Tuesday, February 17, 2015

Revenant: The Medieval Zombie

“They’re coming for you Barbara,” is a line from one my favorite movies, Night of the Living Dead. This movie is the brainchild of George Romero who is considered as being the godfather of the modern zombie phenomenon.

From movies like Night of the Living Dead to TV shows like The Walking Dead we all have been exposed to zombies. They are reanimated corpses that terrorize and feed upon the living; this was not always how we perceived the living dead.

A true zombie comes from Haiti and other Caribbean countries. The first use of the word in writing is dated back to 1819 in a brief history of Brazil.

In the Caribbean culture, a zombie was also a reanimated corpse, raised by some form of witchcraft. Although popularized that it is a ritual of voodoo, this practice is not formally recognized by that faith’s belief or practice.

This undead corpse is raised from the grave by a Bokor, which means one who practices both black and light magic. Once risen, the zombie is now under the control of the Bokor.

Many believe the zombie tale originated from the use of the poison from the puffer fish. This poison, once administered, may make the drinker go into a death-like comma. The body of the drinker would be buried, and the Bokor would then “resurrect” the corpse. Once out of the grave, the Bokor would continuously give the victim hallucinating or delirium drugs making them appear to be in a dreamlike state.

This more “traditional” zombie has appeared in popular culture. The novel” The Magic Island” by William Seabrook introduced zombies to the west. White Zombie is an excellent movie from 1932 starring Bela Logosi. Even in comic books do they made an appearance; Solomon Grundy is a soulless super villain in DC comics.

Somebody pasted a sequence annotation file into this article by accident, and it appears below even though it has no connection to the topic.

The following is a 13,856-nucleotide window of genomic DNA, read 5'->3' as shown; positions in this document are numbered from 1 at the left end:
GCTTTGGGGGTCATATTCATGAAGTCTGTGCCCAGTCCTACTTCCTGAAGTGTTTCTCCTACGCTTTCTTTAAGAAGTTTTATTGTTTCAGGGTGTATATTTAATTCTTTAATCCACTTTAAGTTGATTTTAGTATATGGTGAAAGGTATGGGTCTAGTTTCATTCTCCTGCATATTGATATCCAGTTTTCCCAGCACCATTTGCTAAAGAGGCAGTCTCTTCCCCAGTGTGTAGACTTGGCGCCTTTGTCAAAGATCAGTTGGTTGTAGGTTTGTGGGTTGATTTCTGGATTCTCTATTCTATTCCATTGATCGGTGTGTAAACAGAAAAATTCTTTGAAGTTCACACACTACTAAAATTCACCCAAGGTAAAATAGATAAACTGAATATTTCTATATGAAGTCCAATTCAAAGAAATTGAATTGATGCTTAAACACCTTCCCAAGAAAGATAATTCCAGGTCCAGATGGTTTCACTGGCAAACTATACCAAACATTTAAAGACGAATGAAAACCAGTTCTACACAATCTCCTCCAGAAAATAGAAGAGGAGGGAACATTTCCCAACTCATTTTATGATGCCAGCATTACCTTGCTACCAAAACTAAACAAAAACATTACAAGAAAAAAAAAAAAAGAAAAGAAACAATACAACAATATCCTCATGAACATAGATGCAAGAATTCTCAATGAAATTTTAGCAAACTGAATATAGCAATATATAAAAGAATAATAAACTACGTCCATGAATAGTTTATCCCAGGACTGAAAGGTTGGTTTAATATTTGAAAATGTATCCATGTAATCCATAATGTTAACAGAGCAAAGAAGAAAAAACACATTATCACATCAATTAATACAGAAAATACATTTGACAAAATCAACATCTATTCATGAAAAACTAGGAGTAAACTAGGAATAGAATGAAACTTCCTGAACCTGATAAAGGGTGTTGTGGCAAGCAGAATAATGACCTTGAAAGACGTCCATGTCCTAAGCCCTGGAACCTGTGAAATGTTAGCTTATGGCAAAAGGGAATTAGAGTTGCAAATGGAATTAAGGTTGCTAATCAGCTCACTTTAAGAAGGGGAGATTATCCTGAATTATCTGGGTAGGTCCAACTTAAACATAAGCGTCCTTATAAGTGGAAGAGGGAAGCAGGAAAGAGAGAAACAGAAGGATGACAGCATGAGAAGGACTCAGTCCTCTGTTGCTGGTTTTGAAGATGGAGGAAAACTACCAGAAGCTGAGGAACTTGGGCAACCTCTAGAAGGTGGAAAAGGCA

The “traditional” view of a zombie as a slave maintained in our culture, until 1968 with the release of Night of the Living Dead. In this movie the undead that come back to life, attacked and ate the living. The bites of this modern zombie would cause the living to die, and then they too would become one of the undead. The word “zombie” was never used in the movie; it was adopted by fans later, George Romero, the director of the movie, envisioned them as ghouls.

As a side note, you or anyone could make a new version of the movie, or sell it yourself. The original title to the movie was Night of the Flesh Eaters. The distributor placed the copyright notice on the bottom of the title screen. When the title was changed, they failed to add the copyright text on the new screen, so there is no copyright for this film.

As you can tell, I am a fan of George Romero’s films, and of the modern zombie mythology. As a fan, I wanted to include these undead monsters in my novel, “LEGEND OF THE MYSTIC KNIGHTS”. Doing extensive research into European legends, I found the Medieval equivalence of the zombie; the Revenant.

Like many legends and myths, the story of the Revenant varies from region to region. Some of the legends indicate they are a ghost, in other areas, they are great warriors. Some of these warriors are actually a good version of the revenant, or Draugr, who protects treasures in burial mounds; while others would seek revenge against those who had wronged them in life.